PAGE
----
Donors make a difference in scholarship shortfall

With the stock market continuing its difficulties, personal 401(k) accounts are not the only investments suffering. Universities across the country are watching their endowments shrink significantly, putting scholarships and other endowment funds at risk of not being awarded in the coming year and beyond.

In December, Yale University reported that its endowment had lost 25 percent, or $5.5 billion, in four months. Harvard University said its endowment had lost 22 percent and that it would likely post its worst returns in 40 years.

At Virginia Commonwealth University, the situation is similar. The VCU Foundation and the School of Business Foundation have seen their investments shrink almost 23 percent since July 1, 2008. The MCV Foundation’s endowment dropped 24 percent from July to December 2008. The College of Engineering Foundation’s endowment dropped about 18 percent.

Each of these foundations is adapting to the downturn in differing ways.

“A good number of our individually endowed funds have a market value below their respective historic dollar value,” said William P. Kotti, Ph.D., president of the MCV Foundation. “The MCV Foundation uses a three year averaging formula, which provides a leveling effect for the peaks and valleys of market performance.

“We are confident that we will be able to cover the payout demands on all of our endowed funds on the MCV Campus for the next fiscal year. However, we are closely monitoring the situation, for if the financial markets continue to drop, sustaining the same level of support through the endowment will become more challenging.”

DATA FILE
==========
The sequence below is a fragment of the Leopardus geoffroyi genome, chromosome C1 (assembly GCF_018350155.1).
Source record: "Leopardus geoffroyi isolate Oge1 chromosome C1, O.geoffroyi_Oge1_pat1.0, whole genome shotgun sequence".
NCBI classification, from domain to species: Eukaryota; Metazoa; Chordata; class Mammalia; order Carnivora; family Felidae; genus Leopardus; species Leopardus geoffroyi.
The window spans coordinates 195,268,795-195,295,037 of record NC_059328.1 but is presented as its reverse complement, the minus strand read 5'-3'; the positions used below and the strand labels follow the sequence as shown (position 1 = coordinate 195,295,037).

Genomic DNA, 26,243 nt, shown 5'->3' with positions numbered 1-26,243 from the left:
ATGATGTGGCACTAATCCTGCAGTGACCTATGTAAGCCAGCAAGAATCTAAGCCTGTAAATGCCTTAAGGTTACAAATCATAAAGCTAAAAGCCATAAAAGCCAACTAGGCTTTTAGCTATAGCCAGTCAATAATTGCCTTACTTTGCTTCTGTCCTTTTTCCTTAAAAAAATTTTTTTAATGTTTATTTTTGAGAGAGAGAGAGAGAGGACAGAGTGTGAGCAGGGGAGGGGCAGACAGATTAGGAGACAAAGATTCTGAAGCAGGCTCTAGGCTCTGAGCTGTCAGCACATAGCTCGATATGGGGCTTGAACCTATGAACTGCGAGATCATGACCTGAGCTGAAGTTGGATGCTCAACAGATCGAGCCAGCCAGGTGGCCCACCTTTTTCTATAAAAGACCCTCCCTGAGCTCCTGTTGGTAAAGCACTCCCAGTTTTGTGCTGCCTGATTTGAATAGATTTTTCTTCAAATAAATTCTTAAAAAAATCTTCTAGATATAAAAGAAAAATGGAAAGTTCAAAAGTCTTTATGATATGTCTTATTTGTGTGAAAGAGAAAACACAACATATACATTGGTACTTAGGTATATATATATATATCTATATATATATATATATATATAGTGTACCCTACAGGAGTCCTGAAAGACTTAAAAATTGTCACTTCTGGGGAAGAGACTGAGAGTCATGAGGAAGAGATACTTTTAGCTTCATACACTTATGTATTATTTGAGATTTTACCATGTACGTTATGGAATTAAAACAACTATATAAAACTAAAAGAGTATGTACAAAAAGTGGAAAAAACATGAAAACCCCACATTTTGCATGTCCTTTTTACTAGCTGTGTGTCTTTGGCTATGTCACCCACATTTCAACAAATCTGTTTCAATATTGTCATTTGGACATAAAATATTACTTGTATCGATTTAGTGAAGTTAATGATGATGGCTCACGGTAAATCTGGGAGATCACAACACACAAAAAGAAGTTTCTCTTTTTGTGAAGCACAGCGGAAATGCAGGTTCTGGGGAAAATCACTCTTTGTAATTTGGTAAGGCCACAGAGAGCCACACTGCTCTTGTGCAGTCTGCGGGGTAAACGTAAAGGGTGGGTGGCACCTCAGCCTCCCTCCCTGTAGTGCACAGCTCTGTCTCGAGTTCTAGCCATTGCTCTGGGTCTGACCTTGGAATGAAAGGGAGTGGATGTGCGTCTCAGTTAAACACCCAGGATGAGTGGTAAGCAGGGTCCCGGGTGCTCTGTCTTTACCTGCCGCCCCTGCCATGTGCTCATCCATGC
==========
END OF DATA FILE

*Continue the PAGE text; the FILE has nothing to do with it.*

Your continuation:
The VCU Foundation manages about 400 endowment funds for schools on the Monroe Park Campus and employs a similar formula, said Thomas C. Burke, executive director, but many of the funds are fairly new and do not have a lot of cushion.

“Each endowment fund’s performance is affected by when it was established,” Burke said. “All scholarships that have been created at the VCU Foundation since 2000 — over half of those on this campus — have less money than the original gift amount. We are in an unprecedented place. I hope our funds will recover over the next two years; however, it could take longer depending on the economy.”

That’s where donors can make a difference.

“Donors have called to offer additional gifts to keep important research moving forward and making sure that outstanding students on both campuses can continue receiving assistance,” Kotti said.

John Seibert (B.S. ’72), president of Manchester Marketing Inc. and Seibert’s Family of Companies, stepped up to the plate this winter when he learned the Seibert Family Scholarship, which he and his wife, Shirley, created in the School of Business, might not be awarded this fall.

“We created the Seibert Family Scholarship because we are committed to supporting the School of Business in attracting outstanding students,” Seibert said. “We did not want to interrupt that momentum because of the economic situation, so we made an additional gift.”

The other campus foundations are calling on donors and alumni to help, too.

“We’ll work through this, and our alumni and friends will help ... as they always have,” said Ken Blaisdell, executive director of the School of Business Foundation. “The students’ financial welfare comes first, and we will do all we can to ensure that they receive the support due them.”